News & Events
Our News and Events page is updated once a month with articles from our monthly parish magazine, "Viewpoint".
The articles below are copied from the May 2018 edition.
The complete magazines for March, April and May 2018 may be viewed by clicking on the links here:
(NB you will need Adobe Acrobat Reader on your PC to open these files)
...from our Vicar, Rev. Jonathan Foster:
Animal, Vegetable or Mineral? …or…?
Some readers may remember the BBC radio programme ‘Twenty Questions’, in which contestants had to identify something using only twenty questions to which the answer could only be ‘Yes’ or ‘No’. The only prior information given was whether this mystery ‘something’ was ‘animal, vegetable or mineral’.
We all have important questions to ask about life. Some of the most important are to do with our own identity as human beings – who or what are we? Are the three categories of twenty questions enough to help us find an answer?
Are we ‘animal’? Yes, certainly: ‘homo sapiens’, mammals, related to the apes. As animals we are born, eat and drink, grow, reproduce and eventually die.
Are we ‘vegetable’? We are not plants but we eat a lot of plants and plant matter and, when we die, our bodies return to dust, ashes, earth, the home of plants.
‘Mineral’? There are small amounts of calcium, magnesium and other minerals within our bodies.
Is that all we are? Are we only physical? Is there anything else to us?
Many would want to say, ‘Yes’. It is not difficult to recognise the power of our minds: thinking, learning, creating, imagining, discovering, communicating. As Descartes put it, ‘I think, therefore I am.’
Is it, however, just ‘all in the mind’, as Ludovic Kennedy put it?
Many people recognise a spiritual dimension to their lives. This may be in the form of a spiritual awareness, encounter or experience; a longing for and/or a discovery of something more to life. Anthropologists have discovered that for millennia human beings have created places and forms of prayer and worship: one described our race as ‘incurably religious.’ Even today there is a recognition in some official organisations, including care homes, of a need to cater for people’s ‘spiritual needs’.
Easter, which we have celebrated in April, and Ascension and Pentecost (Whitsun), which we celebrate in May, remind us clearly of an eternal, spiritual dimension to life (and it is interesting that in this country and many others our years are marked by major religious/spiritual festivals and seasons). At Easter, we remember how Jesus came back from physical death with a new and powerful life and presence, convincing those who had seen him die that he really had risen from death.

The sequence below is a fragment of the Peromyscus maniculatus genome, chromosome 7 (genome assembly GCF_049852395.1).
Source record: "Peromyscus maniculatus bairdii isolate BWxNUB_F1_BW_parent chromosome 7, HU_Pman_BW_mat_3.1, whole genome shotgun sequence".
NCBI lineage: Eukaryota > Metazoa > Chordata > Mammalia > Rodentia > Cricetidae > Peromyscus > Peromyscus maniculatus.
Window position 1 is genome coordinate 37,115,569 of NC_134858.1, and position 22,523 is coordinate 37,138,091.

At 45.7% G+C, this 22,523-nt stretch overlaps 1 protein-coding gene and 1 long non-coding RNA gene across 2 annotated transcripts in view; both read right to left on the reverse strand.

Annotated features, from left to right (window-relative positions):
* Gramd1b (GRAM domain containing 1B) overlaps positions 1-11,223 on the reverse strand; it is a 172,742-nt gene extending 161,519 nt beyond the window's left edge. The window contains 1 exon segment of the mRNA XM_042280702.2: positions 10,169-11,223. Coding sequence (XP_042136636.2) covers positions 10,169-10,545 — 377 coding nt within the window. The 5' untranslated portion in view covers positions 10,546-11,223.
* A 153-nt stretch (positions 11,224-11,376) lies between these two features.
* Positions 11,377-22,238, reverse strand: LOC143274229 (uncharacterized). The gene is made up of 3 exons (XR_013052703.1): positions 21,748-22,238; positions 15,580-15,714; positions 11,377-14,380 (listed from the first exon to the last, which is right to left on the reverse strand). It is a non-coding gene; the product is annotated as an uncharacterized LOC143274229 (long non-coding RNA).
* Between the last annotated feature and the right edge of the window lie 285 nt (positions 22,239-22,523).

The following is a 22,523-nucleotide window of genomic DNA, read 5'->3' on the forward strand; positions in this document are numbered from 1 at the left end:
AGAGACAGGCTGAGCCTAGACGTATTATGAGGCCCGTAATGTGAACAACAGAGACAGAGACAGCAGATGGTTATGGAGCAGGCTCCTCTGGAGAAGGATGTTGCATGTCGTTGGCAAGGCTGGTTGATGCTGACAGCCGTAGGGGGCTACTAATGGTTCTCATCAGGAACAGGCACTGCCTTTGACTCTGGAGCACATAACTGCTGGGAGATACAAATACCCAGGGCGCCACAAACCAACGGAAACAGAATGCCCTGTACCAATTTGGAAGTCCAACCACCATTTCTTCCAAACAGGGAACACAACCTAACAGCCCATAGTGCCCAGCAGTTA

At Ascension, Jesus left his disciples sight, right in front of them, and at Pentecost these same people experienced being filled by the Holy Spirit (the power of God that they had seen in Jesus) and being given the courage, strength and ability to go out and tell the crowds in Jerusalem about Jesus’ resurrection. They were so convincing that three thousand people were converted that day, and since then their message has survived some 2000 years, reaching all continents and being accepted by around 30% of the world’s population today.
In our own country many people speak of their own spirituality or ‘faith journey’; many speak of praying, some have had clearly spiritual experiences. The question is, are all spiritual paths the same? Do they all lead in the same direction, have the same outcomes in terms of individual behaviour and community norms and values? Living in or even visiting a country with a different faith background from that of our own or speaking with someone of a different faith may help us answer this.
The Christian belief in God as ‘Father’, life-giver, final authority; ‘Son’, living among us, sharing our life, showing us how to live; and ‘Holy Spirit, guiding, inspiring and empowering us, can make a big difference to the way we see and treat others and ourselves.
So, who or what are we? Animal? Vegetable? Mineral? Mind? Spirit? If we are also spiritual then who are we following? Do we know the quality of life that Jesus died and rose again to win for us, and are we living that life to the full? That will impact every part of who we are.
With very best wishes in this Easter season as we approach Ascension and Pentecost.
NEWS AND EVENTS
Next meeting: Saturday 12th May at 10am in the Hall, when Paul Lory will be recounting the story of his life.